Software Architecture

In addition to having a CAN card, it is necessary for the Control PC to use a real time operating system. A normal computer operating system does not make any guarantees about when a particular program will be allowed to execute. If the operating system decided, for example, to write a large chunk of data out to the hard disk, it could be 10s or 100s of milliseconds before the program controlling the WAM regained control of the processor. During that entire period, the Pucks would continue to apply the last commanded torque. A person interacting with the robot would feel the arm jerk slightly when the WAM program issued large correctional torques to compensate for the drift that had occurred during the uncontrolled time. Under certain conditions, the robot might even become unstable (though the Safety Module is designed to detect instability through velocity faults and torque faults). For proper operation of the WAM, it's very important for the Pucks to receive their torque commands on time.

Barrett uses the Xenomai real time co-kernel in conjunction with the Ubuntu Linux distribution to form a real time operating system. Essentially, Xenomai allows the programmer to create a thread of execution that has a higher priority than all of Linux. Xenomai is also very careful about how it handles CPU interrupt requests.

NOTE:
Xenomai integrates very closely with a computer's specific hardware. It is sensitive to implementation details that are irrelevant to normal operating systems. It is often the case that information about these details is not published by computer equipment manufacturers. The implementation may even change across different revisions of the “same” product! It is not always possible to use a given computer to run the WAM. Because of this, Barrett strongly recommends using either the WAM's internal PC/104 or a pre-configured computer supplied by Barrett.

Unfortunately, this real time functionality comes at a cost: there are many common operations that are not allowed in a real time thread. Forbidden operations include:

  • Printing text to the screen
  • Writing to a file
  • Communicating over a socket (even in non-blocking mode)
  • Using the malloc() function in C or C++
  • Using the new operator in C++

The requested action will still be performed if one of these features is used in a real time thread, but the thread will automatically drop from “primary mode” into “secondary mode”. A Xenomai thread running in primary mode is a real time thread. A Xenomai thread running in secondary mode behaves like a normal Linux thread; it does not make a real time guarantee. It is important to structure a WAM control program such that the real time sections do not use these forbidden operations.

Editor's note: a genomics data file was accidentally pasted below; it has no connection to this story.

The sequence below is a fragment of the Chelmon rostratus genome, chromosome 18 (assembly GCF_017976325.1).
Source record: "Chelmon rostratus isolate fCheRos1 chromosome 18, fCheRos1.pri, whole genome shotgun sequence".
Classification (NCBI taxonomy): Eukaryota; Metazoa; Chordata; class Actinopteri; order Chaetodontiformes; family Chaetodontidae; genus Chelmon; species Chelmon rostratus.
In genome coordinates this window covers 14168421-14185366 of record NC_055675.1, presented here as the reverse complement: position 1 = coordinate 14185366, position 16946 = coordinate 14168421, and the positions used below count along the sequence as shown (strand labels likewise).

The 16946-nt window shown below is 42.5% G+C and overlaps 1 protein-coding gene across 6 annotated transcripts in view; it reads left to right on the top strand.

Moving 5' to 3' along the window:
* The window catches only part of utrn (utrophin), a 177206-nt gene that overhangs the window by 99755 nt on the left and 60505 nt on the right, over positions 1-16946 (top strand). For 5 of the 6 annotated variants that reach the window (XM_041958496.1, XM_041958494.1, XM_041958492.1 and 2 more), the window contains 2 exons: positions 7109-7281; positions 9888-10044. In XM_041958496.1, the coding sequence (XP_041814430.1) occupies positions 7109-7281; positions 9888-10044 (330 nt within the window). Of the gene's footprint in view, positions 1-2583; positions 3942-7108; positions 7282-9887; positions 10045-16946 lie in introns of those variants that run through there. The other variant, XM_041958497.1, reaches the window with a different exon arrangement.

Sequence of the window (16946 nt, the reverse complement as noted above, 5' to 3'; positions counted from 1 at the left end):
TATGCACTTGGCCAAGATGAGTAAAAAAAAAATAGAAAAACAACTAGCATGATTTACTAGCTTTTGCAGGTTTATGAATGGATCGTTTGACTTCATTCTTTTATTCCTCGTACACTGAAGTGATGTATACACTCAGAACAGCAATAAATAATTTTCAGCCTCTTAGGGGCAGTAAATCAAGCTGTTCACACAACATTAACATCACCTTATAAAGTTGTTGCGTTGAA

Almost all programs that run the WAM share the following structure:

  1. Look on the CANbus to identify the configuration of the WAM and any other products that are present
  2. Initialize the products
  3. Start a real time control thread that does the following tasks once every 2 milliseconds:
    1. Ask the WAM Pucks to report their motor angles
    2. Use the measured motor angles to calculate joint angles
    3. Perform some calculations that result in a set of desired joint torques
    4. Use the desired joint torques to calculate motor torques
    5. Command the WAM Pucks to apply the desired motor torques
    6. Sleep for the remainder of the loop period
  4. In the original (non-real time) thread, produce different WAM behaviors as desired by instructing the control thread to perform different joint torque calculations

Any number of joint torque calculations are possible, and any behavior that the WAM is capable of can be defined in terms of a joint torque calculation. This is true because, fundamentally, the WAM is only capable of sensing motor angles and applying motor torques.

The calculation can make use of any information available to the control program, such as joint angles, user input, or data received over the network. However, there is an important caveat to the previous statement: Since the calculation must be done in real time, the data that the calculation relies on must be available in real time. Programmers must be very careful to mediate the exchange of data between the control thread and other non-real time threads in a way that avoids making the control thread wait for data from a non-real time source.

Last modified 23 months ago Last modified on Nov 30, 2015, 2:15:04 PM